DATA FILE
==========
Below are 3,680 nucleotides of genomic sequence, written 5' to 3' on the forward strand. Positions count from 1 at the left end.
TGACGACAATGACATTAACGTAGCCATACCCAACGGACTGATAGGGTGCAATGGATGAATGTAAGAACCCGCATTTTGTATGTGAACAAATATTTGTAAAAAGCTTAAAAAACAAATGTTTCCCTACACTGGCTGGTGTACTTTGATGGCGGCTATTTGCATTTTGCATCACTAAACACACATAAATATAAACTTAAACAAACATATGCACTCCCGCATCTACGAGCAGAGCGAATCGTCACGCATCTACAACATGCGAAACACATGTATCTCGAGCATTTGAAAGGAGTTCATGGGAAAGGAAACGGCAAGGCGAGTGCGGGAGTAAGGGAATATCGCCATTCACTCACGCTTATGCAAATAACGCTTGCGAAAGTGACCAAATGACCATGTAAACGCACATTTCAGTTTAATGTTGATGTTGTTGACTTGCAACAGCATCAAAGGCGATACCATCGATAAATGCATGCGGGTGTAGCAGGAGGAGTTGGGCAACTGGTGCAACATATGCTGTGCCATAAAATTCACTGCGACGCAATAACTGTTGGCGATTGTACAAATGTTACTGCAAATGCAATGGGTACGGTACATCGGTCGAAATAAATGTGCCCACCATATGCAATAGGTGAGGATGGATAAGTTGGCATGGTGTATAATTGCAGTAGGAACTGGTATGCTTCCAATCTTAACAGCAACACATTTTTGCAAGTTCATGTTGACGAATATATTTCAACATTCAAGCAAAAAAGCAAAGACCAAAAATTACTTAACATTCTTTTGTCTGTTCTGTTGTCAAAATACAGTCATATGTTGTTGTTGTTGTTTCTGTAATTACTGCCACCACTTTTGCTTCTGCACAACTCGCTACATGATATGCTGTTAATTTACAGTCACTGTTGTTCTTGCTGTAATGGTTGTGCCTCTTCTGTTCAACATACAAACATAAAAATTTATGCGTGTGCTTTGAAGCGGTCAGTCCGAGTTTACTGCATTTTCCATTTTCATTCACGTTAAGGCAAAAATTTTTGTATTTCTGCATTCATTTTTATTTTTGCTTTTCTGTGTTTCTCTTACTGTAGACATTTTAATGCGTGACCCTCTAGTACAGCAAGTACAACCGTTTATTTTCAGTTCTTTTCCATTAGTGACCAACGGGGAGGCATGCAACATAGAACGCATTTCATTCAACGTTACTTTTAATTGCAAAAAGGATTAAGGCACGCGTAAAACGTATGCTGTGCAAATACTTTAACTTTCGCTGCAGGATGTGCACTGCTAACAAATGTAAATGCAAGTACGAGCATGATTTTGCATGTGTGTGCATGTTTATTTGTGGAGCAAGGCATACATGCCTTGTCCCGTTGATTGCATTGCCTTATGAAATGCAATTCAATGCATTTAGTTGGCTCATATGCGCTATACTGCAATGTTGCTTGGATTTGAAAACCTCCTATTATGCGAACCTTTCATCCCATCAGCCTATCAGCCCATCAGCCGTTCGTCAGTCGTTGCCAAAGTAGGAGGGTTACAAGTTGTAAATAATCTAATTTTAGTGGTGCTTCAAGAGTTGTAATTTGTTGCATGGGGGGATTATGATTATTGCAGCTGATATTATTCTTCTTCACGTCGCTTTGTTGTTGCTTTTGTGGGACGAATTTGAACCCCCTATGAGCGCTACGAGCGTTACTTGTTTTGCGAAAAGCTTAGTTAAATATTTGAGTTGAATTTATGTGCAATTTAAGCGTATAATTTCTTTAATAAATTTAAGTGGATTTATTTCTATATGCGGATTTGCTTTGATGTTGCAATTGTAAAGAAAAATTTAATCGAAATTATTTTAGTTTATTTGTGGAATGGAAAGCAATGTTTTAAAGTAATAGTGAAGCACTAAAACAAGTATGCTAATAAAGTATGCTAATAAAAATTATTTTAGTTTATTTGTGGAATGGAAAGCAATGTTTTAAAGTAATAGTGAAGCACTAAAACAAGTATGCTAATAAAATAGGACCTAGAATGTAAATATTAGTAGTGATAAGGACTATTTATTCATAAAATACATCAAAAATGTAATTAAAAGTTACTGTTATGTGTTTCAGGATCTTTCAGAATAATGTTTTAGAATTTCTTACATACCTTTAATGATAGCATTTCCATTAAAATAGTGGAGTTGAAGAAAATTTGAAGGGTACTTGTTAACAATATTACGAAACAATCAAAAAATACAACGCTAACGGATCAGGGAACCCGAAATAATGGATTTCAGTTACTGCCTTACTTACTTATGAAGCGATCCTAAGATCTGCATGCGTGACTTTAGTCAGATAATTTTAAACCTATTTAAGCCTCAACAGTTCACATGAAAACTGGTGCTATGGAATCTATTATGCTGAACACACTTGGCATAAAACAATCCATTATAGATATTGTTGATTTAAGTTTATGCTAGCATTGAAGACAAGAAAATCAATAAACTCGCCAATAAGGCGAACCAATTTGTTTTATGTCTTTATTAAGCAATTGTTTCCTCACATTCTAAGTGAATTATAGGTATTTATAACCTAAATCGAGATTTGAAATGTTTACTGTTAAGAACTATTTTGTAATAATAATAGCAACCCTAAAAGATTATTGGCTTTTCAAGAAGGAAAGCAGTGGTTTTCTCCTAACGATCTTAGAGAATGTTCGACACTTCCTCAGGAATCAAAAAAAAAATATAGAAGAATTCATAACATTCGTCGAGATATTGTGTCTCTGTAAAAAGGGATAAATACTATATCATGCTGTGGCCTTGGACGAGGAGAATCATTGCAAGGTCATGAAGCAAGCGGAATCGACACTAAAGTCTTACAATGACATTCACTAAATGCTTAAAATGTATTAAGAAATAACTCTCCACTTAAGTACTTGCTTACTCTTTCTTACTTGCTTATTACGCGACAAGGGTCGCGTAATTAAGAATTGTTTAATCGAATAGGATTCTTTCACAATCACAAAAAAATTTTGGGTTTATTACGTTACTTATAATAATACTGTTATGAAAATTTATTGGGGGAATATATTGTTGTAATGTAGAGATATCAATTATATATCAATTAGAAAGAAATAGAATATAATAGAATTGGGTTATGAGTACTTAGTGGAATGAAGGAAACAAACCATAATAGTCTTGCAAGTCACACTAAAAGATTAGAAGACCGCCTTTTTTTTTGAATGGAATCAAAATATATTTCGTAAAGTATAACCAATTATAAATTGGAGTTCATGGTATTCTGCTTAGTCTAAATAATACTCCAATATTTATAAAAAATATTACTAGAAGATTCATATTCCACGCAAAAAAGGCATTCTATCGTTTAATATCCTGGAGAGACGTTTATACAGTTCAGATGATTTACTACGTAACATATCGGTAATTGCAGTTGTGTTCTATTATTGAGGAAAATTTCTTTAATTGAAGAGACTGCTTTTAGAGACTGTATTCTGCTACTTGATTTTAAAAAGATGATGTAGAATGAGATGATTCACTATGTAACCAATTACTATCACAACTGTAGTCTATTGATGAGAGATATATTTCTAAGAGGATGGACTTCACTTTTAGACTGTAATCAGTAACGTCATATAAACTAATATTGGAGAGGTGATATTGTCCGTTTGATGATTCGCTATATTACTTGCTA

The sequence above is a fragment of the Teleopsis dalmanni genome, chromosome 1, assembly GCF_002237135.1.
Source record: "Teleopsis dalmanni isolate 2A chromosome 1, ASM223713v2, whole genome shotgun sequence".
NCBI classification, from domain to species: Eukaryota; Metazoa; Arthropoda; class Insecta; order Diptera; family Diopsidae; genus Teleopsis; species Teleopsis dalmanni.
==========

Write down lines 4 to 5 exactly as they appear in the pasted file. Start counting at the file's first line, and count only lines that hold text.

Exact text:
Source record: "Teleopsis dalmanni isolate 2A chromosome 1, ASM223713v2, whole genome shotgun sequence".
NCBI classification, from domain to species: Eukaryota; Metazoa; Arthropoda; class Insecta; order Diptera; family Diopsidae; genus Teleopsis; species Teleopsis dalmanni.